VCU MASC 201 Creative Levi's Project


Perception is Reality (9 of 54)

It's what's on the inside that counts... or is it?

Weekly Directive:  INTROSPECTIVE

So many tales of morality point out that, it’s what’s on the inside that counts, that beauty lies within, or even what makes us human.  I think the opposing view to the lessons would be perception is reality, to a certain degree.  What others think about us shapes what we think of ourselves (introspective). What if wearing Levi’s alone had the power to change people’s perception of us? To the degree of turning a cold-hearted beast into a kind-hearted, loveable prince,  or even transforming a monster into a man.

Monster or Man?


Inner Child (8 of 54)

Spilled Milk

One form of introspection is discovering your inner child.  This is one idea I had to portray the inner child of Levi’s Jeans.  The lessons we learn as children play an important role in determining who we become. I think this concept could also work as a TV ad.  The Levi’s model could reflect on memorable experiences i.e., splashing in mud puddles, first day of school, first kiss etc.

From the Outside Looking in (7 of 54)

Introspection - may be used synonymously with human self-reflection

This is my self-reflection in Levi’s. It’s an outside view into me,  in a pair of Levi’s Jeans. (Confusing I know)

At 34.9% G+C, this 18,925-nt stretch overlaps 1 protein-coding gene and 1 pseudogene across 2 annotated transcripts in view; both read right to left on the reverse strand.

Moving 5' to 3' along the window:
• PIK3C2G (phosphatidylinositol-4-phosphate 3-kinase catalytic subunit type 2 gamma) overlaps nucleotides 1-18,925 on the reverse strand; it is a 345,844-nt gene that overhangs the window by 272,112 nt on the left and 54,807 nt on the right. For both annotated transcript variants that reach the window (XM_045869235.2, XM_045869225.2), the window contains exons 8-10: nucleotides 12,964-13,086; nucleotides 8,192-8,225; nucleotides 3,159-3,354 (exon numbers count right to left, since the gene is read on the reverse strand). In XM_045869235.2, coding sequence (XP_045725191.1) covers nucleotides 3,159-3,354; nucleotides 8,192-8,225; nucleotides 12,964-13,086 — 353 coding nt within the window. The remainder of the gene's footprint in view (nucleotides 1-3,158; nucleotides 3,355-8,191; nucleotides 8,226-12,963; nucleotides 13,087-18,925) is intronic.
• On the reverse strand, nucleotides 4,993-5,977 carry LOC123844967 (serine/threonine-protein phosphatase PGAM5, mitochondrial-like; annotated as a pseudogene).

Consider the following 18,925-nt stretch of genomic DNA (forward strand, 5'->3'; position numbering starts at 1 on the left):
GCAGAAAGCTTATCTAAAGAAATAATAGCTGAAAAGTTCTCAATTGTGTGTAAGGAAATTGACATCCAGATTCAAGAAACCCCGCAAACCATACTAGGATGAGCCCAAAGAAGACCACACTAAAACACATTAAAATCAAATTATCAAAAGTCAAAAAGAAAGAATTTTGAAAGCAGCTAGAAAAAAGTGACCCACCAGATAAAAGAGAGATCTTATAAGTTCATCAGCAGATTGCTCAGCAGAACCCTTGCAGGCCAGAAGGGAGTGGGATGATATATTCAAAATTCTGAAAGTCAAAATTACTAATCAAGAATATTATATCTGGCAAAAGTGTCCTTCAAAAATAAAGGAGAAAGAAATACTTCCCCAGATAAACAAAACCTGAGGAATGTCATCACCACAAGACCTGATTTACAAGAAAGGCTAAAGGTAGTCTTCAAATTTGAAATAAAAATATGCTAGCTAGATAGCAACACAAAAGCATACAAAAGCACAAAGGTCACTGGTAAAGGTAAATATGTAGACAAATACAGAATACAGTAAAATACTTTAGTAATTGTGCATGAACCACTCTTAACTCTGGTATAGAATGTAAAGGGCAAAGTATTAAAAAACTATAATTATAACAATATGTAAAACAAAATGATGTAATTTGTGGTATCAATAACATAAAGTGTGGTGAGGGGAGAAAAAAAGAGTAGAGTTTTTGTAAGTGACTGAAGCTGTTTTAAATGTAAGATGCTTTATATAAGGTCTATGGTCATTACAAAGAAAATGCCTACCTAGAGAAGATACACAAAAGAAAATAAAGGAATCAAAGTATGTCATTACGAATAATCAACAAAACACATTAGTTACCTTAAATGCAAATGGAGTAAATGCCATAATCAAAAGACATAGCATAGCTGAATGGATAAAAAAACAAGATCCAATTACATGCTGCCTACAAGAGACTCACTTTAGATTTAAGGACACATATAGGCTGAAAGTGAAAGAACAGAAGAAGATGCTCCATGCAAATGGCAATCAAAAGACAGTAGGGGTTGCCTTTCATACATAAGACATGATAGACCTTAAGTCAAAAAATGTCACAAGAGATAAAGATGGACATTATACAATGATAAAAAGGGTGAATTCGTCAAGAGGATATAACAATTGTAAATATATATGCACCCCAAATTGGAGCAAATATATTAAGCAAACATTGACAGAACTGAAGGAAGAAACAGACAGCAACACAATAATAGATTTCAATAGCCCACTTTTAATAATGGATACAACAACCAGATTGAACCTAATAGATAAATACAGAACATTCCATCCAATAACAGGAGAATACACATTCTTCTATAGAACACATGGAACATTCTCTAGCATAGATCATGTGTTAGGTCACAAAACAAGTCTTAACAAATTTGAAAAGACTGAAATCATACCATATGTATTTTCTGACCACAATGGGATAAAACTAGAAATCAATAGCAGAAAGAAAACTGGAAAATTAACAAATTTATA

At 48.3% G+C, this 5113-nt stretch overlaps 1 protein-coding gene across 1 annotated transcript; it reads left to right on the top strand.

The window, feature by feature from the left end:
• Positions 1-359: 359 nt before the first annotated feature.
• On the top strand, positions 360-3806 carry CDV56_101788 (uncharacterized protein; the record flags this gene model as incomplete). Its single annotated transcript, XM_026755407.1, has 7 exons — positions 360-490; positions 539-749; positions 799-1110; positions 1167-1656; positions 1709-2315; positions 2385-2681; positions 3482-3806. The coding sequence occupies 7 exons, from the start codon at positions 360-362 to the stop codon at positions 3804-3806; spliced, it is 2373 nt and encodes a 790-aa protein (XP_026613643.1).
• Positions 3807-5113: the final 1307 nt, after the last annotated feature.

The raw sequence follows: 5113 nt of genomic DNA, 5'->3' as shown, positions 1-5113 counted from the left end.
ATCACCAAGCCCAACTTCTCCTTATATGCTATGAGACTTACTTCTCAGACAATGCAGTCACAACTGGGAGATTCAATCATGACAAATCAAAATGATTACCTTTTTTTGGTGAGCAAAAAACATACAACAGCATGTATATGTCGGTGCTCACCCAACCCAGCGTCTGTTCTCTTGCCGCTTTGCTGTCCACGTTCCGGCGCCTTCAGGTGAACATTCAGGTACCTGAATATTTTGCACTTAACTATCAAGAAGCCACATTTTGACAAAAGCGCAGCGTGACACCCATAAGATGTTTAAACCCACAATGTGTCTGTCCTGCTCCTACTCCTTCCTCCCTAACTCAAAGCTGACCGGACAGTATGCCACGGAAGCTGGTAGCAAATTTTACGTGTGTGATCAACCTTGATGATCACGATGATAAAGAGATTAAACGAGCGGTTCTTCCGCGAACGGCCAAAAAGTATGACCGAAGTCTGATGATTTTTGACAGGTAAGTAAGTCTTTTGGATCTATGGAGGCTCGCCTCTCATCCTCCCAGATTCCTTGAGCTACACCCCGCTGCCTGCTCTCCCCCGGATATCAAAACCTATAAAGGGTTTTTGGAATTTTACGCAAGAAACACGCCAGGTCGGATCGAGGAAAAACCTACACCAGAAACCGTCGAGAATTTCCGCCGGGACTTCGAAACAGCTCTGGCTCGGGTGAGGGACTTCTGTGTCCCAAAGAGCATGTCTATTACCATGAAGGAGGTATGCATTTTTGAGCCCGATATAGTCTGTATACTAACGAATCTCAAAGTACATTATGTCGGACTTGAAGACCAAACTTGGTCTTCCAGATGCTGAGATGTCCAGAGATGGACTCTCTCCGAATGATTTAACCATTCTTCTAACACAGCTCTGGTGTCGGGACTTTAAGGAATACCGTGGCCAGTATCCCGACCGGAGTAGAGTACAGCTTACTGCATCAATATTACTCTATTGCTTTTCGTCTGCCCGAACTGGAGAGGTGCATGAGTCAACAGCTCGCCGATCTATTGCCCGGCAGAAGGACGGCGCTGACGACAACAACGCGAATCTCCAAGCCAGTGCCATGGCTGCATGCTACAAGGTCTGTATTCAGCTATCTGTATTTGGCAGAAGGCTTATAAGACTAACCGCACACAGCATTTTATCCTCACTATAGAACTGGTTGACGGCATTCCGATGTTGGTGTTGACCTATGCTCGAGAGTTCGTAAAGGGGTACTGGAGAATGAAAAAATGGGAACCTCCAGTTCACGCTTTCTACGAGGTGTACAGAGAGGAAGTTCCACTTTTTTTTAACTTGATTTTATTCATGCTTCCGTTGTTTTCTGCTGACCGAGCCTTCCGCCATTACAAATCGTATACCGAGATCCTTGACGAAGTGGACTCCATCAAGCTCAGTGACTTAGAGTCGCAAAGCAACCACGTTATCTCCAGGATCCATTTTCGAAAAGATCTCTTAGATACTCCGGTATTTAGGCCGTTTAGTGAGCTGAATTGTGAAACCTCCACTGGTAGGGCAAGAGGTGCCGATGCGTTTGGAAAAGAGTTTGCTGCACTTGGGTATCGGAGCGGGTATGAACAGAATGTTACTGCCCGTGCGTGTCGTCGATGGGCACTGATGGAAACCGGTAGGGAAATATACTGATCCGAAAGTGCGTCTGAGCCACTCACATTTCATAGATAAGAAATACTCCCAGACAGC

RORSCHACH (6 of 54)


Weekly Directive:  INTROSPECTIVE

Rorschach inkblot test, the Rorschach technique, or simply the inkblot test – is a psychological test in which subjects’ perceptions of inkblots are recorded and then analyzed using psychological interpretation, complex algorithms, or both. Some psychologists use this test to examine a person’s personality characteristics and emotional functioning. It has been employed to detect underlying thought disorder, especially in cases where patients are reluctant to describe their thinking processes openly. It is the second most widely used test by members of the Society for Personality Assessment, and it is requested by psychiatrists in 25% of forensic assessment cases.

I kept trying to think of ways to tie Levi’s to psychology, and photographing a pair of jeans in a “couch session” wasn’t going to cut it.  I started thinking about inkblot tests, and noticed that the old black Levi’s logo actually resembled a Rorschach test.  I spent the day trying to create inkblots in the office.  I used MS Power Point, our copy machine, and sharpie markers (ink). I think my desk looks more like an inkblot than my blog, but at least I got the permanent marker off my face.